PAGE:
Talking Transgender: What Trump’s Repeal Means for NH’s Transgender Students

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The transgender community flag has five horizontal stripes: two light blue, two pink, and one white in the center

Denise Grattage logo

This week the Trump administration made the decision to rescind protections for transgender students in public schools nationwide, to which many states and schools have responded with policies and declarations of support for transgender people within their communities.

Here in New Hampshire, lawmakers are seriously considering passing a bill that would ultimately serve to protect transgender individuals in our community by including them in the state’s anti-discrimination laws. As WMUR reports, the bill’s proposal was largely supported, but a member of the conservative group Cornerstone Action has argued that there is not enough proof that this amendment is necessary.

However, Sen. David Watters from Dover argues that it is very clear from the accounts of transgender individuals that he has spoken with that people who are transgender are still discriminated against in New Hampshire when it comes to housing and employment as well as in public schools.

Though the joint guidelines stated under the Obama administration in May 2016 are commonly referred to as “transgender bathroom guidelines,” they encompass much more than bathroom usage. Participation on gendered sports teams, access to groups or clubs that are exclusive to one gender (Girls, Inc., etc.), and general anti-bullying and harassment sentiments all fall under the rights of transgender students these guidelines were meant to protect.

Emma Simpson

At Keene State College, all members of faculty and students received an email from the Vice President for Institutional Diversity and Equity Dottie Morris in light of the Trump administration’s decision which firmly expresses the campus administration’s dedication to making sure that any and all transgender members of the KSC community are treated with respect and decency.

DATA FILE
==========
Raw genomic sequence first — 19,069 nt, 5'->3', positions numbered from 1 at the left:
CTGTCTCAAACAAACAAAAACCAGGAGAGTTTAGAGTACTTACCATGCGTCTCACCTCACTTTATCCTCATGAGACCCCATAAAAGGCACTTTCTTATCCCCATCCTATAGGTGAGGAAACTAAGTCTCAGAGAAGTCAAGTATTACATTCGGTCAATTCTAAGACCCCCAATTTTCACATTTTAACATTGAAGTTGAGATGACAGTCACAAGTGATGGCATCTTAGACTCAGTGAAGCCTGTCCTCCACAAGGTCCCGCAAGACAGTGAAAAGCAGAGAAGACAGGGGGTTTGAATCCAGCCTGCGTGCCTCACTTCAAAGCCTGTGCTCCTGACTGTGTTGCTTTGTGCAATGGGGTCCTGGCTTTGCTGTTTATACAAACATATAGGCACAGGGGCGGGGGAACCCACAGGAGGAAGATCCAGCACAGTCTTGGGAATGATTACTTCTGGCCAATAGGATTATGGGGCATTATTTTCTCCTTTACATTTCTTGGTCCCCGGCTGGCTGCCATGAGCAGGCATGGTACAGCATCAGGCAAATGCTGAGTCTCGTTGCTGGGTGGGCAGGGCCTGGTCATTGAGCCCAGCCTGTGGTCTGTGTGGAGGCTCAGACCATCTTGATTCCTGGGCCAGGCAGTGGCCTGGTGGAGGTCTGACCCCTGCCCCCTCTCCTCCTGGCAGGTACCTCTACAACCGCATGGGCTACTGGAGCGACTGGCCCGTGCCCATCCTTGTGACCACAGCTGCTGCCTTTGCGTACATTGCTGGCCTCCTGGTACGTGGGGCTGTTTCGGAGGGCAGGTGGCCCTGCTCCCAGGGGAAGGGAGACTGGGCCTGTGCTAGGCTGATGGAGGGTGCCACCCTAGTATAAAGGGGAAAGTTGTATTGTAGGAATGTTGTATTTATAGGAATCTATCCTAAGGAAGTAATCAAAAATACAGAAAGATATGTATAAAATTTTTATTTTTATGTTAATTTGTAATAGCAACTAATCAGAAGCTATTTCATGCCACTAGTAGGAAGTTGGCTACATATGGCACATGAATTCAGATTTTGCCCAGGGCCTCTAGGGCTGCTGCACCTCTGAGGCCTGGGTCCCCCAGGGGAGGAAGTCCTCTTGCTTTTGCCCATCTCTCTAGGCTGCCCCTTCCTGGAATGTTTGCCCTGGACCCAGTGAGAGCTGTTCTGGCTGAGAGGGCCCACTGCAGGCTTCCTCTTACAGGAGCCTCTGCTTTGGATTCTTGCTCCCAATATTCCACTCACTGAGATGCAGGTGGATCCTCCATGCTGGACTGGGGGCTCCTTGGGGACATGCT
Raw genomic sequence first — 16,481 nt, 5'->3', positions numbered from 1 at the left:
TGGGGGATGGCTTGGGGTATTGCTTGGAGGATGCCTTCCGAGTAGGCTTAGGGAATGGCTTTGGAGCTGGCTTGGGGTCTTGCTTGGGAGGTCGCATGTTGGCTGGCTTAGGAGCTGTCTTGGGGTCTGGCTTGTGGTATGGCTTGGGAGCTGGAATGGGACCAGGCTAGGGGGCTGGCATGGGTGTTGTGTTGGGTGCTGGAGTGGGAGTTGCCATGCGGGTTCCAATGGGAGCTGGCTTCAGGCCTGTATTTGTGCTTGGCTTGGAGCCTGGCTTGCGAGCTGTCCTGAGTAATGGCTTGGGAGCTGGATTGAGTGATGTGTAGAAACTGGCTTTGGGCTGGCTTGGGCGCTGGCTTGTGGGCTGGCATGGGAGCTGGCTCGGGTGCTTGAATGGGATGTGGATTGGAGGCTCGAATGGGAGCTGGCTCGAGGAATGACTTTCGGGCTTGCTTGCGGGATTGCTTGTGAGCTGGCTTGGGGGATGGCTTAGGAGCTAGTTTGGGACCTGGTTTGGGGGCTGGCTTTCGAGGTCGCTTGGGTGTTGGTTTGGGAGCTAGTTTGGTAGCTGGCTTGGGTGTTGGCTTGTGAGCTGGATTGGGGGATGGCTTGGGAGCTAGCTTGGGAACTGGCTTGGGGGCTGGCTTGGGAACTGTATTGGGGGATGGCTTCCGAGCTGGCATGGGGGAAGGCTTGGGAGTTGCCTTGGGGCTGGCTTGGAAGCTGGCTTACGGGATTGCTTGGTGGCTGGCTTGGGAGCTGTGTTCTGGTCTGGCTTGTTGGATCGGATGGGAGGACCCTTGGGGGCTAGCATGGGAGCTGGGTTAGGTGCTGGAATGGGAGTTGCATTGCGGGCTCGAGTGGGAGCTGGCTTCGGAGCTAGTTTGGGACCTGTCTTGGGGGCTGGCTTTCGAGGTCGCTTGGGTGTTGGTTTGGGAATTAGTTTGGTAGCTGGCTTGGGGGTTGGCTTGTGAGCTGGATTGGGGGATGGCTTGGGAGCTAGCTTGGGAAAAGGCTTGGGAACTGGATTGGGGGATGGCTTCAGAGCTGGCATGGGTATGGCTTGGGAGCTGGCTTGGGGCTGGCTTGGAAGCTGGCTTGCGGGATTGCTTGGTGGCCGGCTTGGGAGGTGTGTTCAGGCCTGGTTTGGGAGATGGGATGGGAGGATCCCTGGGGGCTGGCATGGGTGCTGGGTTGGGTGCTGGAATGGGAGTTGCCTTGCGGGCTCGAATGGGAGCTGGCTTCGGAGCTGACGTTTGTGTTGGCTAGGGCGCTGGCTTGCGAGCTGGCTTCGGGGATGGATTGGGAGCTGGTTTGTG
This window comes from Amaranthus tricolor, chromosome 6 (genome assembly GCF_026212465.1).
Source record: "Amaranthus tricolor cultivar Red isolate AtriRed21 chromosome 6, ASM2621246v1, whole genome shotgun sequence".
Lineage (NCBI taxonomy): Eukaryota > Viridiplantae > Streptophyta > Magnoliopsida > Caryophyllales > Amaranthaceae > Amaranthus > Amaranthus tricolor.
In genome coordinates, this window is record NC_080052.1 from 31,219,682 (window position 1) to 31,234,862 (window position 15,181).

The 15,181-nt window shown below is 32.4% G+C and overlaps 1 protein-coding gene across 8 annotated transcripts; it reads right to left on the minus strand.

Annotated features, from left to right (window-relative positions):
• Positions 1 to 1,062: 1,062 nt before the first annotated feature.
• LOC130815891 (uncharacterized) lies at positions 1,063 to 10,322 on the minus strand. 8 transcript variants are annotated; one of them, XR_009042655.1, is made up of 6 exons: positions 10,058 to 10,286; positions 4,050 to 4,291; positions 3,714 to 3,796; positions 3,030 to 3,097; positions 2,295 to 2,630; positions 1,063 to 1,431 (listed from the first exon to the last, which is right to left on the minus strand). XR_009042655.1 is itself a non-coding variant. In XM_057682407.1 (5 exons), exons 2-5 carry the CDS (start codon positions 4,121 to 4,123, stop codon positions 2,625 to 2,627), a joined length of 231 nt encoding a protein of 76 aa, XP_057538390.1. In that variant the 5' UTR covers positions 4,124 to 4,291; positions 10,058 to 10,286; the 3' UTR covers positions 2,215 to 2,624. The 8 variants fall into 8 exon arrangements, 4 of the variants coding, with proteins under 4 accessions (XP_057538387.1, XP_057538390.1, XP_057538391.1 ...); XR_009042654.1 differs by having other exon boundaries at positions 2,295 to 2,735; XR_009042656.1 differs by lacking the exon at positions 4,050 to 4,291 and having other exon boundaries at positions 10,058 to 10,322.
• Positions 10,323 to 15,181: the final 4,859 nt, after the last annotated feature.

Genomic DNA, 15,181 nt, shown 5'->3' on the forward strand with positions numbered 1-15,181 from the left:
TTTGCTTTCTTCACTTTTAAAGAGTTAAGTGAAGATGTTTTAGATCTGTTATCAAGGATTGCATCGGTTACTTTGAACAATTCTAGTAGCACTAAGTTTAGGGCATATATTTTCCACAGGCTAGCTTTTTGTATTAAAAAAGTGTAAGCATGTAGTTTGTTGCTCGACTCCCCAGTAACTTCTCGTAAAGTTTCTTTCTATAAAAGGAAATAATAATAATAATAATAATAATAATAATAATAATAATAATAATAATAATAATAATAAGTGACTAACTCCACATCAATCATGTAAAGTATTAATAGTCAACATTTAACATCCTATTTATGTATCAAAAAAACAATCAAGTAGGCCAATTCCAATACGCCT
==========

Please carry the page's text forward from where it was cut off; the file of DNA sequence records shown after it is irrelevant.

The email includes a list created by the campus Safe Space Facilitators that outlines some tips for working to create an inclusive environment for transgender students and faculty. These tips include some things such as normalizing introduction of pronouns for everyone (not just those who are transgender), not asking transgender people what their “real” name is (also sometimes referred to as a “dead name”), and not “outing” members of the transgender community who may not feel completely comfortable and may be selective in disclosing their identity.

The email also reiterates Keene State’s Preferred Name policy, which acknowledges that there are students and staff who use names other than their legal names to identify themselves and allows for the use of chosen names in regards to school issued email accounts, class rosters, residential life, and other official school documentation.

It is important to protect transgender members of our community and to help them to feel safe and supported in this time of nationally based discrimination. President Trump has stated that he feels there are issues best left to state government. If this is the case, New Hampshire will certainly stand strong in the face of discrimination against transgender members of our community and work toward more protection for those who may face discrimination or harassment in the Granite State.

If you would like to be better informed about what you can personally due to combat violence and discrimination against members of the transgender community, here are some resources that provide more information:

Keene State Preferred First Name Policy

Original Guidelines Instated by the Obama Administration

Keene State Safe Space Manual (as of 2016)

Emma Simpson is a Women’s and Gender Studies major currently in her junior year at Keene State College. She is the vice president of her campus a cappella group and involved with Planned Parenthood as a volunteer.

Tori Tucker

Tori Tucker was born and raised in Portsmouth, New Hampshire. She is a student, author, and activist, and is currently in her senior year at Keene State College where she is finishing her English-Writing BA. In addition to being a writing student Tori also is pursuing minors in music and German.



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